The indictment unsealed in federal court against Julian Assange on Thursday accuses him of conspiring with Chelsea Manning to break passwords and gain access to top-secret government computers. If this is what Assange conspired to do, then he committed a federal crime, since hacking is not a 1st Amendment right — even if it was done for the noble purpose of exposing government wrongdoing.
Crucially, the indictment does not charge Assange with breaking the law for what was published on the WikiLeaks website. Under Supreme Court precedents, the press generally is protected by the 1st Amendment for what it publishes so long as it does not engage in illegal activity. For example, in New York Times vs. United States, the Supreme Court ruled in 1971 that the federal government could not stop newspapers from publishing the Pentagon Papers, a history of U.S. involvement in the Vietnam War, even though they were highly classified and had been illegally copied and removed from the Defense Department by an insider.
Similarly, in Bartnicki vs. Vopper, the court ruled in 2001 that a radio station and a radio talk show host could not be held liable when they broadcast a tape of a phone conversation that had been illegally intercepted and recorded. Notwithstanding the violations of the law, the 1st Amendment protected the media because none of its employees had participated in the illegality, and the conversation involved issues of importance concerning the local public schools.
The Assange case is different. He is being prosecuted not for what was published, but for his alleged involvement in a conspiracy to illegally obtain that material. The Constitution does not give reporters the right to break into buildings or computers to gather information, even for very important stories. In the Pentagon Papers case, for example, Daniel Ellsberg was prosecuted for allegedly having leaked the documents, although his case was ultimately thrown out because of the government’s misconduct in investigating him.
Some have decried Assange’s arrest because the documents obtained by Manning and published by WikiLeaks contained information of vital public concern. Manning turned over 700,000 documents. Among them was evidence that, between 2002 and 2009, the federal government continued to hold some individuals as prisoners in Guantanamo Bay, Cuba, even after they were found to have done nothing wrong and had long been cleared for release.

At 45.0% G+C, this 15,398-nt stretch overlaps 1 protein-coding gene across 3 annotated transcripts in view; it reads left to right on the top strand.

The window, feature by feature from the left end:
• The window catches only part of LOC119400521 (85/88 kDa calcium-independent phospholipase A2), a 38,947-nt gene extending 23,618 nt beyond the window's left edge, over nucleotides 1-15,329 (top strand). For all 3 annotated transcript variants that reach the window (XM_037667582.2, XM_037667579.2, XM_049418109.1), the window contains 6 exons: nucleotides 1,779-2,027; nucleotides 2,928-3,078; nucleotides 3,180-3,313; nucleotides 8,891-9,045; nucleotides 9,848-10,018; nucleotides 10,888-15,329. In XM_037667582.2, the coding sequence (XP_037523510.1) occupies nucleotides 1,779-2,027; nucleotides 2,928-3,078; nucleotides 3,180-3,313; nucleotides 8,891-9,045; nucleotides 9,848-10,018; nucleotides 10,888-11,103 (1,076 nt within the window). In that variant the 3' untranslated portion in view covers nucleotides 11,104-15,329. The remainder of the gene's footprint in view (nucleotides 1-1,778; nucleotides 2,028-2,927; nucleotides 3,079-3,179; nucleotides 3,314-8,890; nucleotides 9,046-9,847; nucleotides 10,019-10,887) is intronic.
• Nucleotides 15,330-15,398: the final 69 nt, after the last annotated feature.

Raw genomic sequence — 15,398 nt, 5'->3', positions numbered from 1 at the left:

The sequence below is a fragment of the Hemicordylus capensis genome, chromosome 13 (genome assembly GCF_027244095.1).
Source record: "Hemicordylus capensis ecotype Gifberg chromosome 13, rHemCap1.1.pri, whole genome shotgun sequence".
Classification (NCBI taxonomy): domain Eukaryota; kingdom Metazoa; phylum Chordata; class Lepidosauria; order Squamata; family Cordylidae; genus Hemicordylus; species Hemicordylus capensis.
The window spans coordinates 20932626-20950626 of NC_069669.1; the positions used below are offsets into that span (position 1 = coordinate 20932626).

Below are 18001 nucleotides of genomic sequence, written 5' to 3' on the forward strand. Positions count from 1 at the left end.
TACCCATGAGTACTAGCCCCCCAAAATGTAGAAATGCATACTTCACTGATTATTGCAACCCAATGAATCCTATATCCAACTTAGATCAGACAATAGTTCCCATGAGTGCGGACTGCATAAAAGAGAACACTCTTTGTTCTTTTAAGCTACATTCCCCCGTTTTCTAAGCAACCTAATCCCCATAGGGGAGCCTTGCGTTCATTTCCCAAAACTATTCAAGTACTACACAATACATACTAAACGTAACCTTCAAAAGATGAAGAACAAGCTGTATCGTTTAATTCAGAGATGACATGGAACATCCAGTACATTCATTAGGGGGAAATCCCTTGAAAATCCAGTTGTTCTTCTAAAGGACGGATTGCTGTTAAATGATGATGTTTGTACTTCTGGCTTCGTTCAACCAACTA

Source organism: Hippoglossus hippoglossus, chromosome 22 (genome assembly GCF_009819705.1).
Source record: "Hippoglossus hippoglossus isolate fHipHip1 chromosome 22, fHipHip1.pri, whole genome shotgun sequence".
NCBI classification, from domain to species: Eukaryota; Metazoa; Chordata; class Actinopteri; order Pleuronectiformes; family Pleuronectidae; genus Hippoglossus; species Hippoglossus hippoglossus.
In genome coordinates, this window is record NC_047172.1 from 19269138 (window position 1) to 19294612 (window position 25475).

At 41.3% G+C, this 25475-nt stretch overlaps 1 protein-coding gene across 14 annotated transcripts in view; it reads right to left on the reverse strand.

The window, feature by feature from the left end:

The documents also revealed that U.S. authorities failed to investigate hundreds of reports of abuse, torture, rape and murder by Iraqi police and soldiers. The classified reports indicated that the United States knew, but never acknowledged, that 100,000 people were killed in Iraq following the invasion of the country.
In these and many other disclosures, Manning and Assange gave the public enormously important information. But that does not provide a legal defense for hacking into the computers. Assange’s acts should be regarded as civil disobedience: breaking the law to achieve a greater good. Civil disobedience is not a defense to a crime; those who engage in it still must submit to punishment for their offenses.
Many of the same people who applaud WikiLeaks for publishing the Manning documents rightly decried the hacking of computers in the Democratic National Headquarters, which also led to documents disseminated by WikiLeaks. In both instances, a crime was committed — not in the publication of the documents, but in the hacking of the computers.
I confess that a part of me was rooting for Assange to remain in the Ecuadorean Embassy and avoid prosecution because of the importance of the material he brought to light. Still, if I were a judge sentencing Assange after a conviction, I would know that the law was justified in punishing him. That said, I would also take into account the public benefit of the documents he published.